After a considerable amount of work, we're pleased to announce that the next iteration of OrangePolitics is now entering a public beta. Please check it out and let us know what you think! Feel free to log in, mess around, look for old content, and try out posting and commenting! The site reflects a pull of our current database which I made about a week ago. Related, if you have recently changed your password, the change may not be reflected on the new site; if you're having trouble logging in, let me know and I'd be happy to help!
We've had several discussions lately about what some of us would like to see from county government in terms of communications and information technology. Perhaps the county naming a new Chief Information Officer will be an opportunity for a new focus in the county on open data, open standards, and information access. What do you think? The first item on my wishlist (half jokingly) would be to have him work with Public Affairs to find a better solution than using Microsoft Office to format emailed press releases. Why? Because Microsoft's use of proprietary stylesheets makes the formatting of documents break when text is copied into other programs, unless I go through and manually edit the code.
I know the folks in county government are hard working people with a lot on their plate, so I hope any suggestion is given (and received, too) as well-meaning constructive feedback. From an Orange County press release:
As you might have noticed about a month ago on June 3, Orange County (finally!) joined Twitter and Facebook in an attempt to enhance their social media presence and public engagement/outreach.
At 7:00 pm on Tuesday night, at the Southern Orange Human Services center at 2501 Homestead Rd in Chapel Hill, the Orange County Comissioners will discuss the Orange County Public Library Draft Strategic Plan for 2013 - 2016. The draft plan can be found in the Work Session agenda (PDF) on the county website.
The last time the library was discussed at the BOCC, the county staff suggested that the plan, which is being written up by Dr. Anthony Chow, an assistant professor in the Department of Library Science at UNC-Greensboro, would be critical to informing the site selection of the Southern Branch of the Orange County Library. The plan begins on page 29 of the PDF after Dr. Chow's Curriculum Vitae.
Hat tip to our friend Lee Storrow for noticing this blog post on "16 Sassy Tweets From The Nation's 16th Largest School District" about Wake County Schools' Twitter feed.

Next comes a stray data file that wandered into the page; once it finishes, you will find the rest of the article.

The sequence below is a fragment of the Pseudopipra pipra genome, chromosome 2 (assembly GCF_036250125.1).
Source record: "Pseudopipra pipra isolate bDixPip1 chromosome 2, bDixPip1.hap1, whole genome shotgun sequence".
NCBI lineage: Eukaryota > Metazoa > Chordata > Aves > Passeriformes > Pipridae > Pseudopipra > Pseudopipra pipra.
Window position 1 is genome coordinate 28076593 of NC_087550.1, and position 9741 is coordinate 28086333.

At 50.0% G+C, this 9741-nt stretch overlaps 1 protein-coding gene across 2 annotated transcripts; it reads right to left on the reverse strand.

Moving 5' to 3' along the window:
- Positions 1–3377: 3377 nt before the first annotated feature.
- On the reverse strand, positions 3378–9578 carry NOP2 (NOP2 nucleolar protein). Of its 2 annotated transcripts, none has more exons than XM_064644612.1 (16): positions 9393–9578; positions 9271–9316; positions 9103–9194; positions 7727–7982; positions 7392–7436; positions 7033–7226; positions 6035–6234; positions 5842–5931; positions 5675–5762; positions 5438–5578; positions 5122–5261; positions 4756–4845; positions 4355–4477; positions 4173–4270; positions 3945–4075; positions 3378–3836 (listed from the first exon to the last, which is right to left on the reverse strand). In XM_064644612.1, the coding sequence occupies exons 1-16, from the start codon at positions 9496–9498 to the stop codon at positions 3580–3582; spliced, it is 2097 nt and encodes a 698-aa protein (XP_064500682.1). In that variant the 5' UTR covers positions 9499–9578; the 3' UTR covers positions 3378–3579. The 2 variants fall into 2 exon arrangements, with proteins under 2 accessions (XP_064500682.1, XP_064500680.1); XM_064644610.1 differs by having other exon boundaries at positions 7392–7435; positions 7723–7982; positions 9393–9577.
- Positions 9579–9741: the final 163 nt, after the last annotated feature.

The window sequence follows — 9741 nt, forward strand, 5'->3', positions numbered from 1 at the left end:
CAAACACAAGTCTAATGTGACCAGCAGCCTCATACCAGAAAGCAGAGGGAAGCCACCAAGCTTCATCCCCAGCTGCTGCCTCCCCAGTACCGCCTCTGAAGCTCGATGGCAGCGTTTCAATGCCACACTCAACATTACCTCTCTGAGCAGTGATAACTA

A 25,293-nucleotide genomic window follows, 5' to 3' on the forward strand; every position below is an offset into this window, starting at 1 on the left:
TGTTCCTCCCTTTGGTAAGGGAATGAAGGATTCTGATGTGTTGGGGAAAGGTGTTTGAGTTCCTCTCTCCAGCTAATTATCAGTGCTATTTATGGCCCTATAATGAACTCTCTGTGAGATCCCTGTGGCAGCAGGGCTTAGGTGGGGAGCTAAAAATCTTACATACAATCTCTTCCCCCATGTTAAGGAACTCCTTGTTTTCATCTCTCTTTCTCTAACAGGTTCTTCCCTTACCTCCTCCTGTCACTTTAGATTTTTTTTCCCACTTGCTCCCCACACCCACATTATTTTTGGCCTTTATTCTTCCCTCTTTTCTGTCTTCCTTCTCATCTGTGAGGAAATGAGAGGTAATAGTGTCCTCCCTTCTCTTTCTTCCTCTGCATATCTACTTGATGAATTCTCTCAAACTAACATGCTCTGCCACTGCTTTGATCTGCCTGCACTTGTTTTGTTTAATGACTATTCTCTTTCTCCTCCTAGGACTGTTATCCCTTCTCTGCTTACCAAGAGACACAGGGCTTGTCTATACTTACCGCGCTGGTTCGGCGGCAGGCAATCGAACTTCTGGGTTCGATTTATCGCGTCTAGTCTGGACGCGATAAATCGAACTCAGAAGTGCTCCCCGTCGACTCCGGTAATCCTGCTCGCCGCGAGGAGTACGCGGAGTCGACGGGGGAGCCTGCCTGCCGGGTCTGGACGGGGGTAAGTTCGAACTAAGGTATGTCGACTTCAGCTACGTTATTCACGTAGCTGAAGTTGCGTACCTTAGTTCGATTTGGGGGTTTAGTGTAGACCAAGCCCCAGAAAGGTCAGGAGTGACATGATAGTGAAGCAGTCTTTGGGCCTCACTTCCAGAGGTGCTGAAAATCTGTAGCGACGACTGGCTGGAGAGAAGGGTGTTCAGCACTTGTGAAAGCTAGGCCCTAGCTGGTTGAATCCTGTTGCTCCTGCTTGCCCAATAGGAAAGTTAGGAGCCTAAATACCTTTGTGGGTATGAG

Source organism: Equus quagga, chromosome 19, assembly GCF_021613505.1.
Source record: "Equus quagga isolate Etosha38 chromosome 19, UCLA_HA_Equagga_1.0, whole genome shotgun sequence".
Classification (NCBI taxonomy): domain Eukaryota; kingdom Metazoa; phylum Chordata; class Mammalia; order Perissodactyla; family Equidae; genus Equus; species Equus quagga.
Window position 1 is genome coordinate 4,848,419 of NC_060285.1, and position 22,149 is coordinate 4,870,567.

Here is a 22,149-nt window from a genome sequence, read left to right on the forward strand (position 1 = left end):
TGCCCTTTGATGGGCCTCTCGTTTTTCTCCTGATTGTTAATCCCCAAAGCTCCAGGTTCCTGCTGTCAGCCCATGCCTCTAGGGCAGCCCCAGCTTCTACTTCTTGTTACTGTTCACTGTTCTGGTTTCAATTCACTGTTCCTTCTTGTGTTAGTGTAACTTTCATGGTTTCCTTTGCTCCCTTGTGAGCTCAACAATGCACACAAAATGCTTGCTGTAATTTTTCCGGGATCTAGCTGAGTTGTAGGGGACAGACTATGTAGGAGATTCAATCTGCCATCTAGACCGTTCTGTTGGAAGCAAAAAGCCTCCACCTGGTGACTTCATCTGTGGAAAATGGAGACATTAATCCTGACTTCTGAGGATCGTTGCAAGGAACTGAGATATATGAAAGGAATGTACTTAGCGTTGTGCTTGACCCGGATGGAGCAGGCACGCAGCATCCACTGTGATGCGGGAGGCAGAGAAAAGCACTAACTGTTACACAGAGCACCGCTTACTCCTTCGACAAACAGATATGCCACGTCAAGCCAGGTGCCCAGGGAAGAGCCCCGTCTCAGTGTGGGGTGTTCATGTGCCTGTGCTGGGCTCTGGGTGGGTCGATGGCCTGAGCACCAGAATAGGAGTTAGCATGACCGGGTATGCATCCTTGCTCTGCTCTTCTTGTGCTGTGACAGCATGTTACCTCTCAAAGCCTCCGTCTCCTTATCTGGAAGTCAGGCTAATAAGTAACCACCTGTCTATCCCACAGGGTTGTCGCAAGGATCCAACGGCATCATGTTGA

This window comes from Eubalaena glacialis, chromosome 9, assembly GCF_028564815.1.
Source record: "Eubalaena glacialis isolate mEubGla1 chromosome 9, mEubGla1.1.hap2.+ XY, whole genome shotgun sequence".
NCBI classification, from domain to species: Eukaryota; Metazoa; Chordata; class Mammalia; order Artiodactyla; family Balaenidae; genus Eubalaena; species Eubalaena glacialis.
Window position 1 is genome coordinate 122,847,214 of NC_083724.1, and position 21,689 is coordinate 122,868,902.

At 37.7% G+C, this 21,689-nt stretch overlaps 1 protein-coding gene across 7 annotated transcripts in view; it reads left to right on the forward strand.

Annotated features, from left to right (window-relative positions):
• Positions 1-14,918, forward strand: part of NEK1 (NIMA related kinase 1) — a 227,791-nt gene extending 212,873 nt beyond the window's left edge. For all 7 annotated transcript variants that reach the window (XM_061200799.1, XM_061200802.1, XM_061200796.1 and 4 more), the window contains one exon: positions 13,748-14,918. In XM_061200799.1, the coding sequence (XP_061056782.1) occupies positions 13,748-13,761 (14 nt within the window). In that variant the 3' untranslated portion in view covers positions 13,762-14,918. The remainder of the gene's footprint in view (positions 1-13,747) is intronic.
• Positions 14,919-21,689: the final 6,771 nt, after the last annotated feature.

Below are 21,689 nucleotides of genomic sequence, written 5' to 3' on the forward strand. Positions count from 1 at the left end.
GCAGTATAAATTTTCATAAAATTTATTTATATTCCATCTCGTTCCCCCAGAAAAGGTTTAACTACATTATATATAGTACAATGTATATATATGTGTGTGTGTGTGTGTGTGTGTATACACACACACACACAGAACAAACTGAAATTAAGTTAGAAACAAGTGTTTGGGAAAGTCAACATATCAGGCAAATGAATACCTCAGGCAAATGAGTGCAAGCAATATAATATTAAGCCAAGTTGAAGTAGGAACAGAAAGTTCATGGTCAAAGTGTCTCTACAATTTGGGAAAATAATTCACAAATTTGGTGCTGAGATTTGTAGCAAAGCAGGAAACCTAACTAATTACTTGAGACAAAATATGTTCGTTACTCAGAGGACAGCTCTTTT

Hashtags: Government Entities
#CBOA Carrboro Board of Aldermen
#CHCCS Chapel Hill-Carrboro City Schools
#CHTC Chapel Hill Town Council
# ? Hillsborough Board of Commissioners (aka Hillsborough Town Board)
#NCGA North Carolina General Assembly
#OCBOCC Orange County Board of Commissioners
#? Orange County Schools
Chad Johnston is the director of Chapel Hill's grassroots public access station The People's Channel. Not many people truly know the scope of the contributions he has made toward democratizing media both in Orange County and in Orange County. Sadly he's leaving us to run a station in a bigger community. The Independent Weekly has a wonderful cover story about him this week, and the public is invited to a potluck to say farewell to Chad tonight at the TPC studio on Elliot Road. If you can't attend in person, you can watch it live on TV!
I've noticed that Raleigh and other nearby municipalities are using tools like SeeClickFix.com to help residents connect and use local government. Durham's even using it's own website called http://www.liveworkplaydurham.com/ where folks can post their ideas for improving the community.
As an experiment I threw together this SeeClickFix widget.
Public Address by Lawrence Lessig – Rooting out Corruption in Politics: Complicity and Complacency by the MediaEvent Submitted by Ruby Sinreich on Fri, 02/15/2013 - 9:56am.
I've been a huge fan of Lessig's work for some time, and I can tell you from experience that he's a really great public speaker. You'll come away smarter after listening to him.
On March 4, the Center for Media Law and Policy will host a public address by Professor Lawrence Lessig, the Roy L. Furman Professor of Law and Leadership at Harvard Law School, and director of the Edmond J. Safra Center for Ethics at Harvard University. Prior to rejoining the Harvard faculty, Prof. Lessig taught at Stanford Law School, where he founded the school’s Center for Internet and Society, and at the University of Chicago.